RE : Please Reinstate the OS Wars

This post is in reply to an article wrtitten by Ken Hess on Daniweb.
In that post, he talked about how he would love to see another cold war between Linux and Windows. To put it bluntly, I simply disagree with the post. If anything at all, the so called war is part of the reason Linux, after close to twenty years of existence is still struggling to surpass the 5% market share.
Microsoft, like the millions of other businesses out there, needs to make a profit. Microsoft is a competitor to Linux, that I think is what most people, including the author of that post, seem to forget. Microsoft always acts with one motive- profit maximization. It seems to me that most Linux vendors, on the other hand, are simply confused about what they are up to. They just are not certain whether they are in for profit or for the heck of it.
What Linux operates in is called a market, and markets have rules by which you must play if you are to make any  meaningful headway. I simply disagree with the philosophy where people hate Microsoft because they think Microsoft is not helping Linux to grow. There is no way under this sun that Microsoft would ever help Linux to grow because Microsoft has rightly identified Linux as a competitor and as such takes Linux seriously. Linux vendors and users on the other hand, see Microsoft as a company that is the devil’s incarnate. In as much as it has used some questionable market tactics in the  past, Microsoft has largely succeeded in maintaining its dominant market share because it knows it it is out to do business and make profit, thus every single move it ever makes is in pursuance of that goal including the recent launch of the so called Codeplex which I  think people should be wary of.
In the world of business, there is no room for sentiments as most Linux proponents are used to, you either are in for a reason (profit), or you are trampled upon by those with a reason.Unfortunaley, Linux falls in the latter group.Take a look at the Linux world, there does not seem to be a single bit of cohesion or coordination whatsoever, it is simply one big, chaotic world made up of mostly hobbyists who are in for the fun of it. I have no problem with people writing their own OS for the fun of it. But I have a problem when such people blame and needlessly hate Microsoft for being  a hindrance to their growth when they have themselves  no clear objective to which they aim with their handiwork.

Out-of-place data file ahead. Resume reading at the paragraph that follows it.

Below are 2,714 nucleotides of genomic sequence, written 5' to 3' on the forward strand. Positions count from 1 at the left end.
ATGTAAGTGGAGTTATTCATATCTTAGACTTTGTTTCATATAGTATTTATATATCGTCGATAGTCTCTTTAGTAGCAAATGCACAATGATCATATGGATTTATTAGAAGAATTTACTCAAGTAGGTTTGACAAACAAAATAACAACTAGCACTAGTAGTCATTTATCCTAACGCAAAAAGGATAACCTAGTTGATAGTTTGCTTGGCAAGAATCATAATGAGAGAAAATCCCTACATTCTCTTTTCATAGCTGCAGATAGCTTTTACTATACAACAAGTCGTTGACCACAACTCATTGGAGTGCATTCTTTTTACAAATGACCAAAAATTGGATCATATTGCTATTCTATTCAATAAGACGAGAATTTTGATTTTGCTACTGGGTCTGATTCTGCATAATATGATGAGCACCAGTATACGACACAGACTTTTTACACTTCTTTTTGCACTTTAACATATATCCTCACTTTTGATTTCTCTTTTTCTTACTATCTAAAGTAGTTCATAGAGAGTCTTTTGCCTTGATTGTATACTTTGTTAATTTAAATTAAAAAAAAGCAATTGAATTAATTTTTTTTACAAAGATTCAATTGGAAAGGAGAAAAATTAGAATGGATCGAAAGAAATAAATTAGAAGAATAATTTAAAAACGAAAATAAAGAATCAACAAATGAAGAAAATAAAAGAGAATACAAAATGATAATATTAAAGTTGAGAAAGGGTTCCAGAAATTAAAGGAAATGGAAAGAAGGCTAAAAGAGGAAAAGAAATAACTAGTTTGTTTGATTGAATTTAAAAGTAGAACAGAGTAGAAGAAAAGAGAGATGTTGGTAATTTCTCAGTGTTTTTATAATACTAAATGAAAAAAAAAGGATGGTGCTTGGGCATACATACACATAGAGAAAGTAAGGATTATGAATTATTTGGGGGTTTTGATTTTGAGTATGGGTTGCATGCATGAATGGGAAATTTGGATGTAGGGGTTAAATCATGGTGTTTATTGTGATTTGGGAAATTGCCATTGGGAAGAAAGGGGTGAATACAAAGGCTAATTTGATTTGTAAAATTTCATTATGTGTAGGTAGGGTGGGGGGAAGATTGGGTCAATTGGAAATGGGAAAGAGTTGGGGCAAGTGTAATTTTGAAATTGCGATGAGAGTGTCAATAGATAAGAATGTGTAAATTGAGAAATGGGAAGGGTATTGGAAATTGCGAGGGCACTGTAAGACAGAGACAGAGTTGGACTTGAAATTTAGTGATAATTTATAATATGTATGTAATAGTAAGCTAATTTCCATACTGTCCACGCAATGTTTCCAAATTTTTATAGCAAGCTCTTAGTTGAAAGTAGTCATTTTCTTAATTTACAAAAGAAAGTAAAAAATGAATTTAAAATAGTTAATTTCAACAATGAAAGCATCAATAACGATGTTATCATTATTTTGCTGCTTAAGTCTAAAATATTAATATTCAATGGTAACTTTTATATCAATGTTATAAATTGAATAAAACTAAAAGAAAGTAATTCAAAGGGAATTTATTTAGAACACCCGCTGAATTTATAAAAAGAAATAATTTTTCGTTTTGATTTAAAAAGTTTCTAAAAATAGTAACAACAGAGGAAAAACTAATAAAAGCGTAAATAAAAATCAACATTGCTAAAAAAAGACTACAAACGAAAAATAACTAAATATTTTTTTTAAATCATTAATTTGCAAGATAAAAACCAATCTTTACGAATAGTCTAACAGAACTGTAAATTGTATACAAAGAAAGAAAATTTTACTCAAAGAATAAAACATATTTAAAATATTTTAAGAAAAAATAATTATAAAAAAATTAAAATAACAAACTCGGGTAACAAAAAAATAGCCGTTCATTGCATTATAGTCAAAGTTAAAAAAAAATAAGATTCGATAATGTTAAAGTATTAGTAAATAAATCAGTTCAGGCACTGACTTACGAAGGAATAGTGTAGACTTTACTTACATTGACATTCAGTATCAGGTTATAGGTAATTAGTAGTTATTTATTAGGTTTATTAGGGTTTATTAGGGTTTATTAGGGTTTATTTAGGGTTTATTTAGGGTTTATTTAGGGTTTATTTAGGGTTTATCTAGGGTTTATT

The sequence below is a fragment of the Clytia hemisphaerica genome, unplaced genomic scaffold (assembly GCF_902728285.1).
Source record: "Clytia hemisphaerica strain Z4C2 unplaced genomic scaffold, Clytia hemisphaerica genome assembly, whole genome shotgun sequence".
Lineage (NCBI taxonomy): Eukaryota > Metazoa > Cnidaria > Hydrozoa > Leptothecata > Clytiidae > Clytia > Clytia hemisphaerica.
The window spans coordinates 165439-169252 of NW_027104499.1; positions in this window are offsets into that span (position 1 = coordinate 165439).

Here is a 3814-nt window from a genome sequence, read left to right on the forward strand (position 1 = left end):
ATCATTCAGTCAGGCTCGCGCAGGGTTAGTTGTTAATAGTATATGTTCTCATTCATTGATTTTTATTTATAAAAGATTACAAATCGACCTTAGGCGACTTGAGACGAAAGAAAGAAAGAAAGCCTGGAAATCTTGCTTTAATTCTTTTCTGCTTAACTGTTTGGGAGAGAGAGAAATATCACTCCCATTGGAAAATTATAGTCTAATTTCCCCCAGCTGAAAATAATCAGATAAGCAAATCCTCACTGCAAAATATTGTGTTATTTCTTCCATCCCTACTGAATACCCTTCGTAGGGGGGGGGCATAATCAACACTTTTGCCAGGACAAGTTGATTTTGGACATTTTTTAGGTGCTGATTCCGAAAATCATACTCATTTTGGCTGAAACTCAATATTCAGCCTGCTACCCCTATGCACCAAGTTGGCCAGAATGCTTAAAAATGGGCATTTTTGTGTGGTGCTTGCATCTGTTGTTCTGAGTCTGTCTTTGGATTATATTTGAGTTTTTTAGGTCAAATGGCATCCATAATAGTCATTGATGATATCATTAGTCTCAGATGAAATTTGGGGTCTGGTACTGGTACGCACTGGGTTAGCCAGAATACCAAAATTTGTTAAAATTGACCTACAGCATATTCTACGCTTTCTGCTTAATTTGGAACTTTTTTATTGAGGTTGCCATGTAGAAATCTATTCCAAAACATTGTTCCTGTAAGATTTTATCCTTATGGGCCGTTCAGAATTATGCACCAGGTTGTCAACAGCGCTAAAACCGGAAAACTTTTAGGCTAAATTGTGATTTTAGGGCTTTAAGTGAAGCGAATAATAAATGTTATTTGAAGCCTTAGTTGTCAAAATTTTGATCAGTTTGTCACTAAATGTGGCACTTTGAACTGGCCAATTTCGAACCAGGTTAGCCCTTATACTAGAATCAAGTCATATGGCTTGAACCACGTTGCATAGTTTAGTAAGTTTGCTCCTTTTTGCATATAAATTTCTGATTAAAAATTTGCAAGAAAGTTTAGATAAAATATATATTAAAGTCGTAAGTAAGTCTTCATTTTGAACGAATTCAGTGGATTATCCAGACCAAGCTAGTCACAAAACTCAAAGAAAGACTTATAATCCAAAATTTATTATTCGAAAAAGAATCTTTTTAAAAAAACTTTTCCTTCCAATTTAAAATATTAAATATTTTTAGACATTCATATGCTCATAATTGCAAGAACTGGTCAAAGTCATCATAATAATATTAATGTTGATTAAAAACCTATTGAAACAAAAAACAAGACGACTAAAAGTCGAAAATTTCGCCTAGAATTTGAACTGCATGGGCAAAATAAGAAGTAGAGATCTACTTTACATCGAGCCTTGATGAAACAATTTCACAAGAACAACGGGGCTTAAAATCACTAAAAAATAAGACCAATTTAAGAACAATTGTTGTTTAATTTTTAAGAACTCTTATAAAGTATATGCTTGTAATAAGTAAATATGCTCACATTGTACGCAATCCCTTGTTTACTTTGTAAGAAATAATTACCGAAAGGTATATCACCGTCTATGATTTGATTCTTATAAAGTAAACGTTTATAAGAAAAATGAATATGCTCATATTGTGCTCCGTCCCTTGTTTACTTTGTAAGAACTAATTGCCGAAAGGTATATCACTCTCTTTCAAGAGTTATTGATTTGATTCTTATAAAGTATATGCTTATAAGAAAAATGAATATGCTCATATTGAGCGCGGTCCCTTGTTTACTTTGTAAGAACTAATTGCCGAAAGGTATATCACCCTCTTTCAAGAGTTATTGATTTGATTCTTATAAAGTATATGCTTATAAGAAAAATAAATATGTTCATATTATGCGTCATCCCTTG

I strongly think the days of the so called cold war alluded to by Ken in his post should never come back, because all it does is to needlessly distract people from focusing on the business at hand: the business of working to make Linux a viable, profitable OS liked by the market. Instead of the various Linux vendors coming together to seek a common ground and work together towards a common goal, they are rather comfortable with blaming everything wrong with Linux on Microsoft.
Before you say there can be no cohesion in the world of Linux, I urge you to first take a look at the European Union, though that bloc is not perfect, at least they have a united front with which they seek their common interests. I do not believe hating Microsoft has ever done any good to Linux, on the contrary, it has rather stifled growth. It it is time to define clearly what Linux is. Whether it is an OS that aims at being a formidable, profitable competitor to Windows, or just a hobbyists thing that is happy to subsist on donations from its users. That is a question to be answered by the entire Linux world before the so called OS war is reinstated as wished by Ken.